Looking at Haynesworth's lengthy rap sheet

191543.jpg

Looking at Haynesworth's lengthy rap sheet

By Phil Perry
CSNNE.com

Earlier this summer, Redskins defensive coordinator Jim Haslett confirmed what everyone had already heard: Albert Haynesworth can be a real pain in the locker room, the meeting room, etc.

"He can do almost anything he wants. He doesnt want to do anything. To me thats the issue, Haslett told 101 ESPN Radio in St. Louis. Hes one of those guys you walk in a meeting and you tell him, Put down the phone. The next day you have to tell him to put down the phone. The next day, you tell him to put down the phone.

You tell him, Dont read the newspaper in meetings. The next day you have to tell him the same thing. It doesnt stick; its an every-day thing.

If only those were the worst of Haynesworth's problems.

The irritable defensive tackle has a propensity for breaking the law, almost breaking the law, and being accused of breaking the law. He has racked up a significant rap sheet ever since his college days at Tennessee. Here's a list of his most infamous indiscretions, including the one that put his volatile personality on the map: the stomp heard 'round the NFL.

At the University of Tennessee in November 2000, Haynesworth, a sophomore, got mad at Volunteers offensive tackle Will Ofenheusle. Haynesworth left the practice field and returned with what multiple reports described as a "long pole," but Tennessee coach Phillip Fulmer intervened.

In training camp of 2003, Haynesworth started a team brawl by kicking Titans center Justin Hartwig. Then, in December 2003, Titans coach Jeff Fisher deactivated Haynesworth for one game after Haynesworth hit Matt Martin in the back of the head during an argument.

In June of 2006, a judge dismissed reckless endangerment charges against Haynesworth after a motorist alleged Haynesworth tried to run her off Interstate 40 in Tennessee. Haynesworth said he was the one who had been the victim of road rage.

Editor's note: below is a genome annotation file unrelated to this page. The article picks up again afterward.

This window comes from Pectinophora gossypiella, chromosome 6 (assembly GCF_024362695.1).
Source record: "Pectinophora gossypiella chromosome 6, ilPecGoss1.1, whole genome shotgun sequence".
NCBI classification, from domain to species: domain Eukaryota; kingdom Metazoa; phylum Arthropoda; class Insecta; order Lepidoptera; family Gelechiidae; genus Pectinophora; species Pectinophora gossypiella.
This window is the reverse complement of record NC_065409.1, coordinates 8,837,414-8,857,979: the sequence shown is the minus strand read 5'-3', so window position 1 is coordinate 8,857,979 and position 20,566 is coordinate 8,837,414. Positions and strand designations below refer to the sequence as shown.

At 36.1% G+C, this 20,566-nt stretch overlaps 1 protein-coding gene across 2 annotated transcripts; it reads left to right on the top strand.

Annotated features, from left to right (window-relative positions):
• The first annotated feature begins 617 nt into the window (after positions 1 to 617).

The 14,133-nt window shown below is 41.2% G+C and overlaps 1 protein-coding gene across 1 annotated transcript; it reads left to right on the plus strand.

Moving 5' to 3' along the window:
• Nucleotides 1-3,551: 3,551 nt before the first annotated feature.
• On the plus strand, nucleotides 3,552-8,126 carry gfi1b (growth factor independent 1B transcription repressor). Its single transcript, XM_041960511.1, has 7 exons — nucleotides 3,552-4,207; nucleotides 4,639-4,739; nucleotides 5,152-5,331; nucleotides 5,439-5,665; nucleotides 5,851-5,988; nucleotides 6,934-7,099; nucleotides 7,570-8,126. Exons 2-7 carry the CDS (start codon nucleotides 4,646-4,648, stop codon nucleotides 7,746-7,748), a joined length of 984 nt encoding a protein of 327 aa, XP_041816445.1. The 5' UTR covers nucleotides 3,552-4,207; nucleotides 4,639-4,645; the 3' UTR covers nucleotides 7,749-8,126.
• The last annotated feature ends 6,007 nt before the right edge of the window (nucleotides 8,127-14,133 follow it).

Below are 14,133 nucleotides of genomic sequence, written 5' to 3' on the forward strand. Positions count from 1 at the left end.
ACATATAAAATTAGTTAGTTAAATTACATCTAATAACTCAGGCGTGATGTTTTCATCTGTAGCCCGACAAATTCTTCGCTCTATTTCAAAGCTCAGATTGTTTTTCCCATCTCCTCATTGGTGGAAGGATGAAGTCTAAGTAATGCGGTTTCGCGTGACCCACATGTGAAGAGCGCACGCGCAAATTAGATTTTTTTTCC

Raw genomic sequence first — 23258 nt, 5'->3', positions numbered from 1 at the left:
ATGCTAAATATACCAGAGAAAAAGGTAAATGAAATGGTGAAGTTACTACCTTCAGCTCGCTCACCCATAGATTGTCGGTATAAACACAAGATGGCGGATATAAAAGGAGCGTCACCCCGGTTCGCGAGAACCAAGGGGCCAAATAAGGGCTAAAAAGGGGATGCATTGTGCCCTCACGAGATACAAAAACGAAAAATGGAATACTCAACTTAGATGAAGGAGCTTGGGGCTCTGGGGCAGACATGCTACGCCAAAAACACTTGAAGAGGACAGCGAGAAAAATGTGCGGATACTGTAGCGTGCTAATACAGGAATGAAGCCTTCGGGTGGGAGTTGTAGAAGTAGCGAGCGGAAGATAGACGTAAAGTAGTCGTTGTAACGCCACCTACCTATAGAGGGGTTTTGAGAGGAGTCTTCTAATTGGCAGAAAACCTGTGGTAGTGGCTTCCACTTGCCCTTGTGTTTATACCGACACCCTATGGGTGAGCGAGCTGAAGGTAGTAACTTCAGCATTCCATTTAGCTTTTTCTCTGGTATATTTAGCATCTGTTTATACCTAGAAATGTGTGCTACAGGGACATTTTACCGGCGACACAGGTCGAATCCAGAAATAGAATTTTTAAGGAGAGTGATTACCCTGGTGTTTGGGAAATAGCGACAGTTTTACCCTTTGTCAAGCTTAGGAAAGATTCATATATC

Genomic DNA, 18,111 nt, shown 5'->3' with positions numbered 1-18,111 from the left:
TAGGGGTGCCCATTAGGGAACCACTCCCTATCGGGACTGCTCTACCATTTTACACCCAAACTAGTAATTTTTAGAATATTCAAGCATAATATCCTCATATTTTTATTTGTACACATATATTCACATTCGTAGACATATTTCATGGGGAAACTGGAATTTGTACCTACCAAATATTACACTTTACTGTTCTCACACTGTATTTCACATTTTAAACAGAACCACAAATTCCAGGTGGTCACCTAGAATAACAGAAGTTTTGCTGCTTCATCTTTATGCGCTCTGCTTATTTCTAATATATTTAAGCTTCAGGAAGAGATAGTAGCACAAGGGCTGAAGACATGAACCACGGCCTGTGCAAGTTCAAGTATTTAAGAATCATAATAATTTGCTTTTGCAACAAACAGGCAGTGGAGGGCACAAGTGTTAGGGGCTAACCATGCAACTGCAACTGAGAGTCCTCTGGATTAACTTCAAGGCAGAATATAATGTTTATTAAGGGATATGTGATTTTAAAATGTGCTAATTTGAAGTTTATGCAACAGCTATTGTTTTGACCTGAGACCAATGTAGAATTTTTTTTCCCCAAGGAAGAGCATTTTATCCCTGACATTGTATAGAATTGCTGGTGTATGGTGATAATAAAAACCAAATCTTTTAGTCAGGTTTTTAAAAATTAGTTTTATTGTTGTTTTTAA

Then came the stomp. Looking back at the video, it appears as though Haynesworth actually missed when he first tried to step on Andre Gurode's face during a game in October 2006. Haynesworth went back to make sure the second landed flush, and it did. He opened a gash on Gurode's face that need 30 stitches to sew up. He was slapped with a 15-yard unsportsmanlike conduct penalty, which was followed by a second 15-yard penalty and an ejection after he removed his helmet to curse out the official.

Haynesworth was apologetic after the incident.

"What I did out there was disgusting," he said. "It doesn't matter what the league does to me. The way I feel right now, you just can't describe it."

He was suspended by the NFL for five games without pay.

In December of 2008, Haynesworth caused an accident driving over 100 mph in his Ferrari and left a man seriously injured. The man needed hip replacement surgery after the accident and it was alleged he could not move without a walker or a wheelchair.

Haynesworth showed the Redskins last season that even when he's not being gratuitously violent on the field, or breaking the law, he can still kill your team. He boycotted mandatory minicamp, then needed ten tries to pass a conditioning test to get on the field. He refused to play in the Redskins base defense and was suspended for the final four games of last season by coach Mike Shannahan.

In February, he was accused of punching a man in the nose during an alleged case of road rage. He paid the accuser to settle the case.

This spring he was indicted on sexual assault charges after allegedly fondling a waitress while paying his bill at the W Hotel in Washington, DC. His attorney has accused the waitress of trying to make a cash grab. Haynesworth rejected a plea offer in May. He told investigators the waitress was upset because he is not attracted to black women. If convicted, he faces up 180 days in jail and a fine of 1,000. The trial is set to begin August 2.

Patriots to have joint practices with Jags Aug. 7-8 ahead of preseason opener

Patriots to have joint practices with Jags Aug. 7-8 ahead of preseason opener


For the sixth season in a row, the Patriots will conduct joint practices with an opponent ahead of playing a preseason game. The team announced they'll work out with the Jacksonville Jaguars Aug. 7-8 at Gillette Stadium before playing the Jags in the preseason opener Aug. 10. 

The practices will be free and open to the public and will be held on the practice fields behind the Stadium.

The Patriots had joint practices with the New Orleans Saints and Chicago Bears last summer and previously had them with the Saints in 2015, the Washington Redskins and Philadelphia Eagles in 2014, the Eagles and Tampa Bay Buccaneers in 2013 and the Saints and Bucs in 2012.

Patriots coach Bill Belichick has talked about the value of these joint practices, has found it a good way to scout players they might eventually have an interest in and has reportedly been discussing conducting them with another preseason opponent, the Texans (Aug. 19 at Houston), coached by former Patriots assistant Bill O'Brien.